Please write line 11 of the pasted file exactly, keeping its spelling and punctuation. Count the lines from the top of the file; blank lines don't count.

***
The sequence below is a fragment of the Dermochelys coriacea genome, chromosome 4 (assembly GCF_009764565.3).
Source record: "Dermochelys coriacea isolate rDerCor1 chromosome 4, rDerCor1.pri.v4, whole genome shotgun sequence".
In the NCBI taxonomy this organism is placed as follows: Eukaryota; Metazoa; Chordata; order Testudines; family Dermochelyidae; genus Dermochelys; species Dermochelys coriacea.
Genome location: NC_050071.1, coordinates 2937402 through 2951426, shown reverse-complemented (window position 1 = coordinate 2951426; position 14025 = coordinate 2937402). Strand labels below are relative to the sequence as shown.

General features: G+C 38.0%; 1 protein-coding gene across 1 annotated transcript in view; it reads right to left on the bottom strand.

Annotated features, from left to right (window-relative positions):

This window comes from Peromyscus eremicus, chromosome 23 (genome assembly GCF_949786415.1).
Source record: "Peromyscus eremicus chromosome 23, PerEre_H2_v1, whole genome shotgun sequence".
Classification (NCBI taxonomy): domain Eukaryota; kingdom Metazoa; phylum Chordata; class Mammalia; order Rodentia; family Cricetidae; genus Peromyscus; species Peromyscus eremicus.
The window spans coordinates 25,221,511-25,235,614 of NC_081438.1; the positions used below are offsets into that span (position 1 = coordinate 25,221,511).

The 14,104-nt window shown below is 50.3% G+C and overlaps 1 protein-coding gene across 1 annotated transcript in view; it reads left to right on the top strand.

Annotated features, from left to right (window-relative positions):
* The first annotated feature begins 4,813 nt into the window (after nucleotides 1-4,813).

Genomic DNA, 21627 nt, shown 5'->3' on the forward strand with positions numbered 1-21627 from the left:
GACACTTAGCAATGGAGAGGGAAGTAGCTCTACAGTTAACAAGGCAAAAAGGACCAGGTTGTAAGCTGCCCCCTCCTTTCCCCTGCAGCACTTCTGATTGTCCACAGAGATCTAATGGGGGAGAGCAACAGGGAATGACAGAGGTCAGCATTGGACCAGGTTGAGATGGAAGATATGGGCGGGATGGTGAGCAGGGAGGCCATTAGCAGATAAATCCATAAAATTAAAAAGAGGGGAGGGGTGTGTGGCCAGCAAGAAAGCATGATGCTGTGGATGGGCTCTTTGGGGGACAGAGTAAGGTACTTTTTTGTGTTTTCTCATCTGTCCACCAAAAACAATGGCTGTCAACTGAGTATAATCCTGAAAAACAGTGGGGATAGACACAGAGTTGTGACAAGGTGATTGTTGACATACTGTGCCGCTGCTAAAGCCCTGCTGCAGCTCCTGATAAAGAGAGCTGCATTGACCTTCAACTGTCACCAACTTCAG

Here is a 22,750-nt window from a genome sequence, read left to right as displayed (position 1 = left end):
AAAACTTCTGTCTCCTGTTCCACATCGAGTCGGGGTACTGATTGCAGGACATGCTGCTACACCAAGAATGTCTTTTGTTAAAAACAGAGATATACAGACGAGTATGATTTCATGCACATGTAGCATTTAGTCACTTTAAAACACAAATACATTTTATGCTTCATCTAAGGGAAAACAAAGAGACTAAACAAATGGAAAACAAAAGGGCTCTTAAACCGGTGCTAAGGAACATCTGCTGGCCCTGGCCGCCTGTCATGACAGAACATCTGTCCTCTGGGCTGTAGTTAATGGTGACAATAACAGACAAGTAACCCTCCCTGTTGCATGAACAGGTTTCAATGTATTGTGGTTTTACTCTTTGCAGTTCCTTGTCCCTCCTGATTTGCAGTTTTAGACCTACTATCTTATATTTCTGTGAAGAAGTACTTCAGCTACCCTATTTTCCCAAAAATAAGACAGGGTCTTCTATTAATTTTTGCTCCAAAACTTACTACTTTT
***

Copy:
The 14,104-nt window shown below is 50.3% G+C and overlaps 1 protein-coding gene across 1 annotated transcript in view; it reads left to right on the top strand.